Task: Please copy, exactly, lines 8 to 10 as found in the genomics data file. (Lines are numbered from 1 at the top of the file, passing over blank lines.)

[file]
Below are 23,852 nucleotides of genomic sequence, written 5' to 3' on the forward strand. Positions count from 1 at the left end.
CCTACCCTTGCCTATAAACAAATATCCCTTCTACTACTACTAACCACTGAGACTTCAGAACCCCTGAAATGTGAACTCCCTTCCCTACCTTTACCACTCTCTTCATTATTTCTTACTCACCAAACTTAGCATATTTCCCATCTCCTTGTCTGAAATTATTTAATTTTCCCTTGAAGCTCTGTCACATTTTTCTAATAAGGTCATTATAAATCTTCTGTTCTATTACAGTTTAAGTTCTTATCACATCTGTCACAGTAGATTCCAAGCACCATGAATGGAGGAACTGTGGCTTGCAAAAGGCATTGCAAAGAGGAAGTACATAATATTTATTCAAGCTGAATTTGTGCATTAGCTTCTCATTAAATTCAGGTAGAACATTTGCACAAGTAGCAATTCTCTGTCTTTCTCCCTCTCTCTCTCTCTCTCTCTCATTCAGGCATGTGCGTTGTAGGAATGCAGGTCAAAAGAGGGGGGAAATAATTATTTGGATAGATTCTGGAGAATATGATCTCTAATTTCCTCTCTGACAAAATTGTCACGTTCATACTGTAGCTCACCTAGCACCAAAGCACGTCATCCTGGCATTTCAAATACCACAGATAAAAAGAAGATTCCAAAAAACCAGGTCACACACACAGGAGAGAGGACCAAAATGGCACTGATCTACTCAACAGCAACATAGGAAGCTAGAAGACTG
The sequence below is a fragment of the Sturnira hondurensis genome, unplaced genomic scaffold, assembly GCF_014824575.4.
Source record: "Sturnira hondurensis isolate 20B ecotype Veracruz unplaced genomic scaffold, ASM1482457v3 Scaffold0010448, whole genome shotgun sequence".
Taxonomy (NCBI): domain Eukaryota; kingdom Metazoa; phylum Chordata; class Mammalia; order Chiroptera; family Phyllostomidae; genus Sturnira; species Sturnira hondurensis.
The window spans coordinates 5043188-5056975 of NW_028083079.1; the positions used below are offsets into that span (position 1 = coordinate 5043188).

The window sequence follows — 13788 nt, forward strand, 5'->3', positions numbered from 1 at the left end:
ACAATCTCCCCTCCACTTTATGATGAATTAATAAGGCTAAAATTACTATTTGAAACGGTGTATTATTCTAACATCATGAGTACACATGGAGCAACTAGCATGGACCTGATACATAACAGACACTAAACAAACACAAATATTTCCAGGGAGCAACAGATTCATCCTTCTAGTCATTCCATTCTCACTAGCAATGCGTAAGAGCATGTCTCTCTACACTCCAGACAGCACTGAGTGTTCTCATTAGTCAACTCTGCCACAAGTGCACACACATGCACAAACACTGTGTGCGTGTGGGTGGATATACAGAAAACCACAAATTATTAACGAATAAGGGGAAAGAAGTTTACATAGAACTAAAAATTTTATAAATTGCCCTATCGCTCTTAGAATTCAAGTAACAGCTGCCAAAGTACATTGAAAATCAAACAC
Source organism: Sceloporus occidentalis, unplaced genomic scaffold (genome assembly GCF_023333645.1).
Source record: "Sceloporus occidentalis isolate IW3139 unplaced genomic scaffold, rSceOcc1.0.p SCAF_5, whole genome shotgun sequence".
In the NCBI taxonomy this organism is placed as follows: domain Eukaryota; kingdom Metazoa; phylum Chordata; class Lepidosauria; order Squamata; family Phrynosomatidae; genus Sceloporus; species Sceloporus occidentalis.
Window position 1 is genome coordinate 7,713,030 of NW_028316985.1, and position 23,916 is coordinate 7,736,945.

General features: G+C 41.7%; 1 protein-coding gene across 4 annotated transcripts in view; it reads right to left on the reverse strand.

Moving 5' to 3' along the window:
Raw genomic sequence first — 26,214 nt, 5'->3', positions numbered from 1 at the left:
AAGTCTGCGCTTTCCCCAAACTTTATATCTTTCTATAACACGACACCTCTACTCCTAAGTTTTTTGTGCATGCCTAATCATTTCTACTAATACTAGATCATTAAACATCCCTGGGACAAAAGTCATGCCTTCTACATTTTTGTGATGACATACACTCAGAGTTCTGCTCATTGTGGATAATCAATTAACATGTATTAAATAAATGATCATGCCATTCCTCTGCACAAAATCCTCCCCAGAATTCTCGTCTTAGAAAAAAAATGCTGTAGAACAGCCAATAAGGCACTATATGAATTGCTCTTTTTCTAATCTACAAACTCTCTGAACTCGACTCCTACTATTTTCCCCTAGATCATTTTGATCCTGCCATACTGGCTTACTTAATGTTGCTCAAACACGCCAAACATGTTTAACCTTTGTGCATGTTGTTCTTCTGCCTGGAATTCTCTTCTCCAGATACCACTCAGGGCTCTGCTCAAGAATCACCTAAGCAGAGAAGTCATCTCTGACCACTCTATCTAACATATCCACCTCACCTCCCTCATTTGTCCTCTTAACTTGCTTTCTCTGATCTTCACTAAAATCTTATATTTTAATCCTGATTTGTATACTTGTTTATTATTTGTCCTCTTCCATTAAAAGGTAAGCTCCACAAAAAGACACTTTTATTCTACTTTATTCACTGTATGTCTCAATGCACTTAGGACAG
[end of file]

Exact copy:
ACAATCTCCCCTCCACTTTATGATGAATTAATAAGGCTAAAATTACTATTTGAAACGGTGTATTATTCTAACATCATGAGTACACATGGAGCAACTAGCATGGACCTGATACATAACAGACACTAAACAAACACAAATATTTCCAGGGAGCAACAGATTCATCCTTCTAGTCATTCCATTCTCACTAGCAATGCGTAAGAGCATGTCTCTCTACACTCCAGACAGCACTGAGTGTTCTCATTAGTCAACTCTGCCACAAGTGCACACACATGCACAAACACTGTGTGCGTGTGGGTGGATATACAGAAAACCACAAATTATTAACGAATAAGGGGAAAGAAGTTTACATAGAACTAAAAATTTTATAAATTGCCCTATCGCTCTTAGAATTCAAGTAACAGCTGCCAAAGTACATTGAAAATCAAACAC
Source organism: Sceloporus occidentalis, unplaced genomic scaffold (genome assembly GCF_023333645.1).
Source record: "Sceloporus occidentalis isolate IW3139 unplaced genomic scaffold, rSceOcc1.0.p SCAF_5, whole genome shotgun sequence".